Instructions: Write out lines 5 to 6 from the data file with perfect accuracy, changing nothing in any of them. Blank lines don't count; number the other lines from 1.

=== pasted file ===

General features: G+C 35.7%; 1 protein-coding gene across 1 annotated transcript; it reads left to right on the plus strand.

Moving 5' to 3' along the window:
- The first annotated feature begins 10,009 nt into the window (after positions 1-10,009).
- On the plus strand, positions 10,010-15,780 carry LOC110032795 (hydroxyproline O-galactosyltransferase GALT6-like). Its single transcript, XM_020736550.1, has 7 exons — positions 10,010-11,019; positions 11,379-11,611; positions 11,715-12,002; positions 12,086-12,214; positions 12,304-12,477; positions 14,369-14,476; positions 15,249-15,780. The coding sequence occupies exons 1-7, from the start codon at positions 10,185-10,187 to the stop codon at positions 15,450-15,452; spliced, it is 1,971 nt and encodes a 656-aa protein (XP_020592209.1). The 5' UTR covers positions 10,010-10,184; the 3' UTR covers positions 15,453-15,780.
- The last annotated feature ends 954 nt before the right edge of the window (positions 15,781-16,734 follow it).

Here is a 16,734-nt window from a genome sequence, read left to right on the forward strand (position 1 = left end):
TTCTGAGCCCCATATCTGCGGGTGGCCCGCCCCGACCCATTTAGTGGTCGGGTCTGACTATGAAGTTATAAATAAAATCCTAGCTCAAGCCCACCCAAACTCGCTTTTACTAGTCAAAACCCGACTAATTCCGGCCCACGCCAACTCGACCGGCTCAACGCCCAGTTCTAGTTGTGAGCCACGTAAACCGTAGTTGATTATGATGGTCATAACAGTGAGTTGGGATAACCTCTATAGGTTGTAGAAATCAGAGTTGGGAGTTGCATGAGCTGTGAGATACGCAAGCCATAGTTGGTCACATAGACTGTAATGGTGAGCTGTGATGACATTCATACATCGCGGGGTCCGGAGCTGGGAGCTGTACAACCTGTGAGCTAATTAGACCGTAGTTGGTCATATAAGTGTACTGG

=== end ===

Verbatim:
- The last annotated feature ends 954 nt before the right edge of the window (positions 15,781-16,734 follow it).

Here is a 16,734-nt window from a genome sequence, read left to right on the forward strand (position 1 = left end):